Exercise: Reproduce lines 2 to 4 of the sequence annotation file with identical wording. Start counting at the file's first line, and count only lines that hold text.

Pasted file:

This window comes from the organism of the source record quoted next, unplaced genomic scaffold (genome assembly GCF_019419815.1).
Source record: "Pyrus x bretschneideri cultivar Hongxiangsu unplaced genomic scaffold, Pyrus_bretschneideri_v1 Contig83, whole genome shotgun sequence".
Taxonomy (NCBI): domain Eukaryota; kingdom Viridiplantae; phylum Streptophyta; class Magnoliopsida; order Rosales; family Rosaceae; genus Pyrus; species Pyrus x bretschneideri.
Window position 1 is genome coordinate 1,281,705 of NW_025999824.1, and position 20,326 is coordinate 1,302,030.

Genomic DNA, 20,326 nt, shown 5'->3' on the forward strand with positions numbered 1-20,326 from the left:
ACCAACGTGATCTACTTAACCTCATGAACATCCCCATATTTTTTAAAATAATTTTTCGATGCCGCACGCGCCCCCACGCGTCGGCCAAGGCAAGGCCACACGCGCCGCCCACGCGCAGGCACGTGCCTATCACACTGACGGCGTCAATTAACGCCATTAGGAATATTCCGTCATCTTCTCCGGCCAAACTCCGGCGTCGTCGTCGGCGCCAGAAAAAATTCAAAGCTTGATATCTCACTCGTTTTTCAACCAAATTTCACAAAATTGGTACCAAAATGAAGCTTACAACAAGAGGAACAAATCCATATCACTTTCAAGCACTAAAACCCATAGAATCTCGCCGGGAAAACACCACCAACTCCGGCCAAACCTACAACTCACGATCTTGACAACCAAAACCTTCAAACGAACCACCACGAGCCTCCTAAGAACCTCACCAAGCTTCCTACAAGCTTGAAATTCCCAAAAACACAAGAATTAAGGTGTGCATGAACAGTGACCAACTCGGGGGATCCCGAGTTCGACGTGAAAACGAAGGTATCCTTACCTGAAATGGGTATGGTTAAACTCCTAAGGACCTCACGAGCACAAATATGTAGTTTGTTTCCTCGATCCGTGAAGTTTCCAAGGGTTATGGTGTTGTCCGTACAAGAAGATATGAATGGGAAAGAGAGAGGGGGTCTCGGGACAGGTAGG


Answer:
Source record: "Pyrus x bretschneideri cultivar Hongxiangsu unplaced genomic scaffold, Pyrus_bretschneideri_v1 Contig83, whole genome shotgun sequence".
Taxonomy (NCBI): domain Eukaryota; kingdom Viridiplantae; phylum Streptophyta; class Magnoliopsida; order Rosales; family Rosaceae; genus Pyrus; species Pyrus x bretschneideri.
Window position 1 is genome coordinate 1,281,705 of NW_025999824.1, and position 20,326 is coordinate 1,302,030.